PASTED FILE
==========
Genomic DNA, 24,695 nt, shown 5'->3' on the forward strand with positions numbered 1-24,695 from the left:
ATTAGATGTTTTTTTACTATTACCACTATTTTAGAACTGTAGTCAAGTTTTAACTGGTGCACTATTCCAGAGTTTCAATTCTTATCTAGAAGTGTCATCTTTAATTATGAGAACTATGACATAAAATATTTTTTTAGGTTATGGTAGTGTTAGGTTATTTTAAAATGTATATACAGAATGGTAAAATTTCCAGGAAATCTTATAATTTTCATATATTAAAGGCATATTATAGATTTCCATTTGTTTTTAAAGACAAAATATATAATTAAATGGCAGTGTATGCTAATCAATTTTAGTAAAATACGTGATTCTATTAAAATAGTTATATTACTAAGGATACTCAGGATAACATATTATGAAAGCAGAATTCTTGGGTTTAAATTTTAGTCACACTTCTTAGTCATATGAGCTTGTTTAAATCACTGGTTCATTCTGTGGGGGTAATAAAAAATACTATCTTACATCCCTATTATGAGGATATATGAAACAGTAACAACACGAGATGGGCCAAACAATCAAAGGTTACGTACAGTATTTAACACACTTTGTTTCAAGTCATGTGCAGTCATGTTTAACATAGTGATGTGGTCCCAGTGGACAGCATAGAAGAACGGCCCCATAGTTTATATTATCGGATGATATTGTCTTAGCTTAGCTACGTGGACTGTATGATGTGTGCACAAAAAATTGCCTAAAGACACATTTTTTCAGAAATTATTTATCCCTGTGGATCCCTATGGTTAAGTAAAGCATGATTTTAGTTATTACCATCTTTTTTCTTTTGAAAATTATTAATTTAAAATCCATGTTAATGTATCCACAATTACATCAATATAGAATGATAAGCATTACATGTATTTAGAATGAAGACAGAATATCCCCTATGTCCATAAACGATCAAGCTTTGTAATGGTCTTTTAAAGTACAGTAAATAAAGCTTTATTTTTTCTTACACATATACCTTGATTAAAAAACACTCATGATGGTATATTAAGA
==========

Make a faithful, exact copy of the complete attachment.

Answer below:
Genomic DNA, 24,695 nt, shown 5'->3' on the forward strand with positions numbered 1-24,695 from the left:
ATTAGATGTTTTTTTACTATTACCACTATTTTAGAACTGTAGTCAAGTTTTAACTGGTGCACTATTCCAGAGTTTCAATTCTTATCTAGAAGTGTCATCTTTAATTATGAGAACTATGACATAAAATATTTTTTTAGGTTATGGTAGTGTTAGGTTATTTTAAAATGTATATACAGAATGGTAAAATTTCCAGGAAATCTTATAATTTTCATATATTAAAGGCATATTATAGATTTCCATTTGTTTTTAAAGACAAAATATATAATTAAATGGCAGTGTATGCTAATCAATTTTAGTAAAATACGTGATTCTATTAAAATAGTTATATTACTAAGGATACTCAGGATAACATATTATGAAAGCAGAATTCTTGGGTTTAAATTTTAGTCACACTTCTTAGTCATATGAGCTTGTTTAAATCACTGGTTCATTCTGTGGGGGTAATAAAAAATACTATCTTACATCCCTATTATGAGGATATATGAAACAGTAACAACACGAGATGGGCCAAACAATCAAAGGTTACGTACAGTATTTAACACACTTTGTTTCAAGTCATGTGCAGTCATGTTTAACATAGTGATGTGGTCCCAGTGGACAGCATAGAAGAACGGCCCCATAGTTTATATTATCGGATGATATTGTCTTAGCTTAGCTACGTGGACTGTATGATGTGTGCACAAAAAATTGCCTAAAGACACATTTTTTCAGAAATTATTTATCCCTGTGGATCCCTATGGTTAAGTAAAGCATGATTTTAGTTATTACCATCTTTTTTCTTTTGAAAATTATTAATTTAAAATCCATGTTAATGTATCCACAATTACATCAATATAGAATGATAAGCATTACATGTATTTAGAATGAAGACAGAATATCCCCTATGTCCATAAACGATCAAGCTTTGTAATGGTCTTTTAAAGTACAGTAAATAAAGCTTTATTTTTTCTTACACATATACCTTGATTAAAAAACACTCATGATGGTATATTAAGA